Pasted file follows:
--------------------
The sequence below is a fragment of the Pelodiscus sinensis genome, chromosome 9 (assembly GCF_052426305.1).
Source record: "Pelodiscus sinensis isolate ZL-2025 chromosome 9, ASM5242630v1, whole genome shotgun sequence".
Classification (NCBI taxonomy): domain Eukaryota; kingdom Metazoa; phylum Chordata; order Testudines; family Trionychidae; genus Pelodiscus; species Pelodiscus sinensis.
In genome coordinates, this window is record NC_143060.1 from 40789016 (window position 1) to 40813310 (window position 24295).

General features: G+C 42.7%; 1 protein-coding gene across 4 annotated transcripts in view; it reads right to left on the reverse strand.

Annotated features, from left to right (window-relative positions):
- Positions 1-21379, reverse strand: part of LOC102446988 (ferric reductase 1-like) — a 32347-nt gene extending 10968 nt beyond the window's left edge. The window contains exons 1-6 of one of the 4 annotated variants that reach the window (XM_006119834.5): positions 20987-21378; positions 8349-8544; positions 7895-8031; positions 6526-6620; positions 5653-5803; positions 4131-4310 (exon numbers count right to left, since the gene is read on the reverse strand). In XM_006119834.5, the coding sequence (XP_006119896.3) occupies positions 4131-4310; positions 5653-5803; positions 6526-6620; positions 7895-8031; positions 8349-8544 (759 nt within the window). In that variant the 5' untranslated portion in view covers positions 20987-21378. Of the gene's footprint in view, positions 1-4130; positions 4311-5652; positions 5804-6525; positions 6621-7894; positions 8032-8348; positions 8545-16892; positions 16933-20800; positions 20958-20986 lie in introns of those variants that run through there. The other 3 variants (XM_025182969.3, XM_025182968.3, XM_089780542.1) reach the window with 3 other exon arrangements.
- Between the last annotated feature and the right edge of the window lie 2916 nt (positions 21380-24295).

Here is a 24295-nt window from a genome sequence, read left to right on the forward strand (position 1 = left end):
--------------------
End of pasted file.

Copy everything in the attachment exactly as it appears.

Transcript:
The sequence below is a fragment of the Pelodiscus sinensis genome, chromosome 9 (assembly GCF_052426305.1).
Source record: "Pelodiscus sinensis isolate ZL-2025 chromosome 9, ASM5242630v1, whole genome shotgun sequence".
Classification (NCBI taxonomy): domain Eukaryota; kingdom Metazoa; phylum Chordata; order Testudines; family Trionychidae; genus Pelodiscus; species Pelodiscus sinensis.
In genome coordinates, this window is record NC_143060.1 from 40789016 (window position 1) to 40813310 (window position 24295).

General features: G+C 42.7%; 1 protein-coding gene across 4 annotated transcripts in view; it reads right to left on the reverse strand.

Annotated features, from left to right (window-relative positions):
- Positions 1-21379, reverse strand: part of LOC102446988 (ferric reductase 1-like) — a 32347-nt gene extending 10968 nt beyond the window's left edge. The window contains exons 1-6 of one of the 4 annotated variants that reach the window (XM_006119834.5): positions 20987-21378; positions 8349-8544; positions 7895-8031; positions 6526-6620; positions 5653-5803; positions 4131-4310 (exon numbers count right to left, since the gene is read on the reverse strand). In XM_006119834.5, the coding sequence (XP_006119896.3) occupies positions 4131-4310; positions 5653-5803; positions 6526-6620; positions 7895-8031; positions 8349-8544 (759 nt within the window). In that variant the 5' untranslated portion in view covers positions 20987-21378. Of the gene's footprint in view, positions 1-4130; positions 4311-5652; positions 5804-6525; positions 6621-7894; positions 8032-8348; positions 8545-16892; positions 16933-20800; positions 20958-20986 lie in introns of those variants that run through there. The other 3 variants (XM_025182969.3, XM_025182968.3, XM_089780542.1) reach the window with 3 other exon arrangements.
- Between the last annotated feature and the right edge of the window lie 2916 nt (positions 21380-24295).

Here is a 24295-nt window from a genome sequence, read left to right on the forward strand (position 1 = left end):